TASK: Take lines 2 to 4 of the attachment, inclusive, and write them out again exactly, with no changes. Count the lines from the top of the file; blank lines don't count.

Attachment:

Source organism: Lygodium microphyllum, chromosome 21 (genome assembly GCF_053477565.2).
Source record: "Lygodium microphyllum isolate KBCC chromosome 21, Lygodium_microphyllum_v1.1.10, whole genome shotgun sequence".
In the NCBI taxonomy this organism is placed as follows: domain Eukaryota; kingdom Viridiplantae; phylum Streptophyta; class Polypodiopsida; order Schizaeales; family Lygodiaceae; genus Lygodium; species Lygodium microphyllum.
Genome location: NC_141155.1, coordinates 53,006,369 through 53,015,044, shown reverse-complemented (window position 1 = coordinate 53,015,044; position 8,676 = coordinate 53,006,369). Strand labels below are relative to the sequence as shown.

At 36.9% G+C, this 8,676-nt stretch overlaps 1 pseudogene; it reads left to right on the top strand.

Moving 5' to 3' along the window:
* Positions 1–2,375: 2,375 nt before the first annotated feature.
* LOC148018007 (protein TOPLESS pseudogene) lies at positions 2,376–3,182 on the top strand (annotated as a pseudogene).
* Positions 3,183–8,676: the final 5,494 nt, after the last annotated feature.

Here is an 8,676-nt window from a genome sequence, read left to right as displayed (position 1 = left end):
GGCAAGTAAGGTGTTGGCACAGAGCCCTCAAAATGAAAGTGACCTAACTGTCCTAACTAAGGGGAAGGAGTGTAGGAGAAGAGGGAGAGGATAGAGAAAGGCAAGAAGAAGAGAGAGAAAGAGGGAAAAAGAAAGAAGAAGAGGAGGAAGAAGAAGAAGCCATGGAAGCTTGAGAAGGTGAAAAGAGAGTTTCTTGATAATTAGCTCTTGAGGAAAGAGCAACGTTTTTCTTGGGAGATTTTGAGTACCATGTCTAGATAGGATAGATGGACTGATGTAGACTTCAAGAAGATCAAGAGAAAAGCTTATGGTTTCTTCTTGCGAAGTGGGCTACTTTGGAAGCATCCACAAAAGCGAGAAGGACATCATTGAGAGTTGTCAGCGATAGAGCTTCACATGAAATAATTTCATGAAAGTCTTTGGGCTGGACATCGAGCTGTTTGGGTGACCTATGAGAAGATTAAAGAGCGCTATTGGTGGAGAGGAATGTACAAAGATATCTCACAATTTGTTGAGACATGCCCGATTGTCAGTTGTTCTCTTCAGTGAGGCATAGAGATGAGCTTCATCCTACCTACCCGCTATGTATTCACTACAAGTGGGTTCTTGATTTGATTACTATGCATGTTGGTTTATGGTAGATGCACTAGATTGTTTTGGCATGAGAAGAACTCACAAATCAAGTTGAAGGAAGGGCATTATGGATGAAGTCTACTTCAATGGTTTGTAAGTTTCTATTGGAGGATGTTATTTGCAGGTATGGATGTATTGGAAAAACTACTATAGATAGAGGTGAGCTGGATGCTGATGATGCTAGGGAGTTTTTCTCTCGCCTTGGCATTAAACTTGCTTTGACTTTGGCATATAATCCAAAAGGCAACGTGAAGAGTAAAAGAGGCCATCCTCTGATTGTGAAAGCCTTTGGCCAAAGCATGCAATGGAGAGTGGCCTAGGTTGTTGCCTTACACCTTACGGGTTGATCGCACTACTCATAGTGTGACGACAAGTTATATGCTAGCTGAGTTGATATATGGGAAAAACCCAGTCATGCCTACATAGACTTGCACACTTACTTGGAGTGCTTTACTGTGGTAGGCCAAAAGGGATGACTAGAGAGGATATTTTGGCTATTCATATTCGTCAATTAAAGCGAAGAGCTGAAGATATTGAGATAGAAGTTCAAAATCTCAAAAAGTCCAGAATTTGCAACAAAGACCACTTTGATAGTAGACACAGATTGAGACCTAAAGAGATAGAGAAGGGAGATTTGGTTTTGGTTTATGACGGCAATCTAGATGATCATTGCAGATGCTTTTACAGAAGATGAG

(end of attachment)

Source record: "Lygodium microphyllum isolate KBCC chromosome 21, Lygodium_microphyllum_v1.1.10, whole genome shotgun sequence".
In the NCBI taxonomy this organism is placed as follows: domain Eukaryota; kingdom Viridiplantae; phylum Streptophyta; class Polypodiopsida; order Schizaeales; family Lygodiaceae; genus Lygodium; species Lygodium microphyllum.
Genome location: NC_141155.1, coordinates 53,006,369 through 53,015,044, shown reverse-complemented (window position 1 = coordinate 53,015,044; position 8,676 = coordinate 53,006,369). Strand labels below are relative to the sequence as shown.